Silence seems to be the bedfellow of language: The less I talk, the more I write. So when I work on a book, I have a hard time talking about what I'm doing,except in the most ichoate of ways to a few people who make sense of-or pretend to make sense of--rooms with half a window, knobs without doors, and countries that aren't on a map.
It's a lonely and necessary silence. To fill it, I impose a discipline of exercise, meditation, and--perhaps most importantly--forcing myself to get dressed in a semi-respectable way every morning and leave the house for coffee.
Writers often get inspiration from other writers--from their work, from what they say about their process, and from stories about their lives. I owe the discipline of getting respectably dressed to John Cheever, who lived in a New York apartment with his family: Every morning, when people were leaving for work, Cheever put on a suit and took an elevator with the commuters. When they got off on the first floor he went one floor down to the basement where the janitor let him write in a small, windowless room. At six, when people were coming home, Cheever took the elevator up to his apartment.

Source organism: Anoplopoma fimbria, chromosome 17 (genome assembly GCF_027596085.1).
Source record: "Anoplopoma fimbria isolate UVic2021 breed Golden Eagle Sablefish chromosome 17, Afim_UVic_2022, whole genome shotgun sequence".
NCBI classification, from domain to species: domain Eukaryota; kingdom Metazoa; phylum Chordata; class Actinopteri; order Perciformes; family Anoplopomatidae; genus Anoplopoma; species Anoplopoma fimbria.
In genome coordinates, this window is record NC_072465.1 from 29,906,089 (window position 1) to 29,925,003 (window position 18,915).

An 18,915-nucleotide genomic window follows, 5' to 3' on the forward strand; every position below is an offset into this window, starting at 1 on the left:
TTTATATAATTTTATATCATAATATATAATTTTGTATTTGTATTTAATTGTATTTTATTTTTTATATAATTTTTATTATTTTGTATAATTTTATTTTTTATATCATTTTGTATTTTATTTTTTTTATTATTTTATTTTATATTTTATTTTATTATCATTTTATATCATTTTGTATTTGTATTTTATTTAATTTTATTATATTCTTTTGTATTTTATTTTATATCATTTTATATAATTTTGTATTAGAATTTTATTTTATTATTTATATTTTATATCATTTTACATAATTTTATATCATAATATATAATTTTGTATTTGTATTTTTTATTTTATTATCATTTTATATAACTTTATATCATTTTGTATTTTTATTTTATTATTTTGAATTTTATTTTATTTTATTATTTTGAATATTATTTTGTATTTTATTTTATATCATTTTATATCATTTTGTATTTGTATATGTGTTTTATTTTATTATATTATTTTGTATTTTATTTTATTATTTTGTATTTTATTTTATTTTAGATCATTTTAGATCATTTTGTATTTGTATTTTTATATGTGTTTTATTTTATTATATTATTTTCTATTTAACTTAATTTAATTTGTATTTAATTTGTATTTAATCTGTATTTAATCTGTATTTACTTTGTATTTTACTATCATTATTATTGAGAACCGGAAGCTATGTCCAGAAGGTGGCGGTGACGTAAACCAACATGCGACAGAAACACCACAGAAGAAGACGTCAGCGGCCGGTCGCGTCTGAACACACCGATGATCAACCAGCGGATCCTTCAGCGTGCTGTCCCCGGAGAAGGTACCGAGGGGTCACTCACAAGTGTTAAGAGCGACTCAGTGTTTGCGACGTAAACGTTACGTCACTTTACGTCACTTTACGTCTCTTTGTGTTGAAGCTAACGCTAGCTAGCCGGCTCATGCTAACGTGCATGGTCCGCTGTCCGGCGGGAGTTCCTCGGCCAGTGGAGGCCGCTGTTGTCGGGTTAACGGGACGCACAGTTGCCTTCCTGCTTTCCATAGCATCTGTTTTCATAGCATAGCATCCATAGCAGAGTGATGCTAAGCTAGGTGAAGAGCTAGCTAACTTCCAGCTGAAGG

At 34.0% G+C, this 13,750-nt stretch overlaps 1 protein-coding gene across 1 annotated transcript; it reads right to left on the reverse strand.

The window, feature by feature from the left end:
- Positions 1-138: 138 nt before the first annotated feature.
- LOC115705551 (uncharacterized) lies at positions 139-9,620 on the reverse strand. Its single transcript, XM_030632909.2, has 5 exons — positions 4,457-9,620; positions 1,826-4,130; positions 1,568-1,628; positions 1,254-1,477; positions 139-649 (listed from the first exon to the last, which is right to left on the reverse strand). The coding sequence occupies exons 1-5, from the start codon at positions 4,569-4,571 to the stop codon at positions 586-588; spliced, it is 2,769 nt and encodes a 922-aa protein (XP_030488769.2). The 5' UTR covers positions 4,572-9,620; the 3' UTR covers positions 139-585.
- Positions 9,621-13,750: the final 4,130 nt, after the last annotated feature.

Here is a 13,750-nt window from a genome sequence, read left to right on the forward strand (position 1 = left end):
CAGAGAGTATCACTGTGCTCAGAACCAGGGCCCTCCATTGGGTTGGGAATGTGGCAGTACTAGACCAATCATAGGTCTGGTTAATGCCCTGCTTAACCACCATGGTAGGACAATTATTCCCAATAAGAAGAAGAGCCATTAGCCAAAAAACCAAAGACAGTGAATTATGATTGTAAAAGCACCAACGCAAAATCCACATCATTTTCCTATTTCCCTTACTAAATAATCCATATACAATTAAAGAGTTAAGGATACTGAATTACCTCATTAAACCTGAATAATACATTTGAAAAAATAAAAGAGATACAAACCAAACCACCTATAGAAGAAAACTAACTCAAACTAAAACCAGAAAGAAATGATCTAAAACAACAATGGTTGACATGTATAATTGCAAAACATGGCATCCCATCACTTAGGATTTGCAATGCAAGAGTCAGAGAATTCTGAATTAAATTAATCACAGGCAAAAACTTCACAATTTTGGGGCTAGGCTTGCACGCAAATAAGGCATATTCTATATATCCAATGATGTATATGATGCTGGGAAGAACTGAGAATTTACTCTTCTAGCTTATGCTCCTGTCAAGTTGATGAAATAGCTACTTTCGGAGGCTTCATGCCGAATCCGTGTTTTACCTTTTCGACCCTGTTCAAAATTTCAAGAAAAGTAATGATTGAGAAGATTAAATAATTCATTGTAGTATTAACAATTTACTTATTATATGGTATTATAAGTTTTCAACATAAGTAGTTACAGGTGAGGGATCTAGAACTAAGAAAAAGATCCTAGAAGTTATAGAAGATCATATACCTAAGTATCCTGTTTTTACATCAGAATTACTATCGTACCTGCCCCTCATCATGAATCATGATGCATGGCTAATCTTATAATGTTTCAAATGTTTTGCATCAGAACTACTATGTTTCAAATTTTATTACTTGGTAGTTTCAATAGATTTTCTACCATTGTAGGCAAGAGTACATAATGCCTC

There's one part of the routine I don't have to indulge. Cheever's small, windowless room was so hot he took off his suit and worked in his underwear. I first sit in a cafe and then look out the window of my studio, which faces a garden and is a battlefield for several mean-spirited cats. Each cat thinks the garden belongs to it alone, so every day I witness a kind of cat-reality- show, while they fight and hiss.
None of them appreciate my clothes or care when I re-appear in the evening wearing my oldest jeans.
Causes Thaisa Frank Supports
Kiva Doctors without Borders Care2